Gathering up a handful of pebbles, Dave threw them at the window and Roger and Shadow followed suit. At first nobody paid attention to this. Then the window was raised from the bottom and the head of Phil appeared.

"Hello you!" he called softly. "Thought you were going to make a night of it."

"We were delayed," answered Dave. "All the doors are locked. Can't you open one for us?"

"I'll see."

Phil's head disappeared, and then Sam Day and Buster Beggs showed themselves.

"Got the bats?" asked Sam.


"Where are they?"

"Here, in this cage."

"Good enough!"

The boys below waited fully five minutes after that. Then Phil appeared once more.

"It's pretty risky to open a door," he announced. "Mr. Dale is below, and so are Pop Swingly and one or two others. I think they are watching for somebody."

"I hope they are not watching for us," returned Shadow, with a shiver.

"No, I think they are looking for some other fellows who went out."

"Here's a fishing line," said Sam. "You can send up the bats on that, if you like. Then if you are caught, they won't find out what you were after."

"A good idea," answered Dave, and tied the cage to the end of the line. Soon the bats were hauled up to the dormitory and stowed away in a safe place.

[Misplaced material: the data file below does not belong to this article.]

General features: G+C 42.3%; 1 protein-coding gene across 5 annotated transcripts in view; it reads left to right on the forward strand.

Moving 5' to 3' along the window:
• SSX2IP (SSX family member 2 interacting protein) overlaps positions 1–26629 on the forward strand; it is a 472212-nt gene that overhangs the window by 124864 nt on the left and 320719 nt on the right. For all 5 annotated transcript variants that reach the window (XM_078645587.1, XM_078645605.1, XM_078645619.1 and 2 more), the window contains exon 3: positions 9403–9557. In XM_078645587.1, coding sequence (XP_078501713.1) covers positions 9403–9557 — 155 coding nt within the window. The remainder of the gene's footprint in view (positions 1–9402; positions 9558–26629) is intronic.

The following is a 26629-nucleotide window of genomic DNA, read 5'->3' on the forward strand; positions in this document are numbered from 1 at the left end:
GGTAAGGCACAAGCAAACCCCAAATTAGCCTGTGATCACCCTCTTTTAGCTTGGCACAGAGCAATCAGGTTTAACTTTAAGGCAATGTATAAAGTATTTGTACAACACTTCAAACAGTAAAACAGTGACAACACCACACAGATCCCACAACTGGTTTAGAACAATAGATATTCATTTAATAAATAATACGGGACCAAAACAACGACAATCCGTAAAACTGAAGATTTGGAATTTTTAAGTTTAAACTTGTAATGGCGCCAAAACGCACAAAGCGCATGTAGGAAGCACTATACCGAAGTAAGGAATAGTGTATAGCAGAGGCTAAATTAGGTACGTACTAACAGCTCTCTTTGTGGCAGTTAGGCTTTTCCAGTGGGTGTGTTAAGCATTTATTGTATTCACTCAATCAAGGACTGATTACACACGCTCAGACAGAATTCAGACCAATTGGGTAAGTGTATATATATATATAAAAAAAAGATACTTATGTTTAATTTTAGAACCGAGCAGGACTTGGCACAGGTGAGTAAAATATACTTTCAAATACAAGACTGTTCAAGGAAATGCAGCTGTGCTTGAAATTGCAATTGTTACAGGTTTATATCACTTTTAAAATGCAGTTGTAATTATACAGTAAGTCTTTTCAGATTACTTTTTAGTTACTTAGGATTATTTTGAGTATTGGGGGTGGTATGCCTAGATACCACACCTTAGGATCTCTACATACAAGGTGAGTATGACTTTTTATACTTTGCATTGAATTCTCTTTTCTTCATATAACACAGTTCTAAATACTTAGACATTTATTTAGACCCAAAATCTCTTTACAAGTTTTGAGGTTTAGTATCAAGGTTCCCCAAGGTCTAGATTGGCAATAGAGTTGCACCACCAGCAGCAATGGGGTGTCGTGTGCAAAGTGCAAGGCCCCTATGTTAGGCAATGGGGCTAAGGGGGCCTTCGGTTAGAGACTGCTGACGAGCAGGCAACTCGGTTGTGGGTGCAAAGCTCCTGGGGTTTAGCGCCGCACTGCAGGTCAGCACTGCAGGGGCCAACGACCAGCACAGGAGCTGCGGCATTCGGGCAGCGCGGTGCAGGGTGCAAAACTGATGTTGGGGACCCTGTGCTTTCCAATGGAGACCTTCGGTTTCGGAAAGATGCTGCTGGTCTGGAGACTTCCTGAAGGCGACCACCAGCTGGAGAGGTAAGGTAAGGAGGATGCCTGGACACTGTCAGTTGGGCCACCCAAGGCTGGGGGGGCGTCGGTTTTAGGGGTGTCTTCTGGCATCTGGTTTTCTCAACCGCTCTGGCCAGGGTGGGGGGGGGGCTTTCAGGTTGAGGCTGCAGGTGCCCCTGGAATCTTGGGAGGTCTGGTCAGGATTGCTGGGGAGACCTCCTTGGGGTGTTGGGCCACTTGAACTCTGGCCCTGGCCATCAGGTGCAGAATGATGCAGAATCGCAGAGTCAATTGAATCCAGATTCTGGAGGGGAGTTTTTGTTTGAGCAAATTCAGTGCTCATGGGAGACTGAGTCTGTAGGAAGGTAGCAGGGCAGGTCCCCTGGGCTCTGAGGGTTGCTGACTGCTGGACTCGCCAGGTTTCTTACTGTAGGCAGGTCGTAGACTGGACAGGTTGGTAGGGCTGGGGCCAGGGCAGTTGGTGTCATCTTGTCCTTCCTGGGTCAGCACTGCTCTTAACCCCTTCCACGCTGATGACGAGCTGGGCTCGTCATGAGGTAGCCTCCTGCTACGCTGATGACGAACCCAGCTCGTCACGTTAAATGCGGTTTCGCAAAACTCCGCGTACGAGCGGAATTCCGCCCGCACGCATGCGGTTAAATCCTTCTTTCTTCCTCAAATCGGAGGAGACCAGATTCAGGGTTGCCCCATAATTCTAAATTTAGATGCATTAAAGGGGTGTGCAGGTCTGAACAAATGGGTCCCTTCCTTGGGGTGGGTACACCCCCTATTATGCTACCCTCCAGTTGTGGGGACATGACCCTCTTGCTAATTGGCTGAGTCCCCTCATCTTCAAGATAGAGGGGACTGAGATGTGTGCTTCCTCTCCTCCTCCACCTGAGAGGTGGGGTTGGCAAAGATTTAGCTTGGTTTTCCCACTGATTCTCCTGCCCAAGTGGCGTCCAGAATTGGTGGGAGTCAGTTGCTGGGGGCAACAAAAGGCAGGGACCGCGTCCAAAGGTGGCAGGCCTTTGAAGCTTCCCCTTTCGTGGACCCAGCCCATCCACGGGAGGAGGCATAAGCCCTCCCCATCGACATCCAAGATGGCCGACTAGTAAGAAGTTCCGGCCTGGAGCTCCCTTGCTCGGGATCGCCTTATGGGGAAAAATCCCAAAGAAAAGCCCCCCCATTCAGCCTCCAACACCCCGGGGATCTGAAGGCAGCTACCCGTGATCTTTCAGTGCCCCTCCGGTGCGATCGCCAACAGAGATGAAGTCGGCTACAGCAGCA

"I wish we could go up on the line too," said Shadow, wistfully.

"We can get a ladder from the barn and go up, if you say so," suggested Roger. "Only, what will we do with the ladder afterwards?"

"The ladder would expose us," said Dave. "I've got a plan. Take the bed sheets and make a rope of them, and we'll haul ourselves up somehow."

The charm of this idea took instantly, and those in the dormitory set to work to knot together five or six sheets without delay. Then one end was held fast while the other was dropped to the ground.

"Will it hold?" questioned Roger. "We don't want to break our necks."

"I'll try it," said Dave, and began to mount the improvised rope hand over hand, bracing his feet against the brick and stone building as he did so. As the youth was a pretty good athlete he had small trouble in gaining the top and hopping into the dormitory. Then Shadow came up, followed by the senator's son, and the bed sheets were hauled back and separated. The sheets were somewhat mussed from the strange usage, but that was all.

The other boys wanted to know what had kept Dave and his companions so long, but it was too late to relate the whole story.

"We can tell it in the morning," said the senator's son. "Just now let us see how the land lies for getting the bats into old Haskers's room."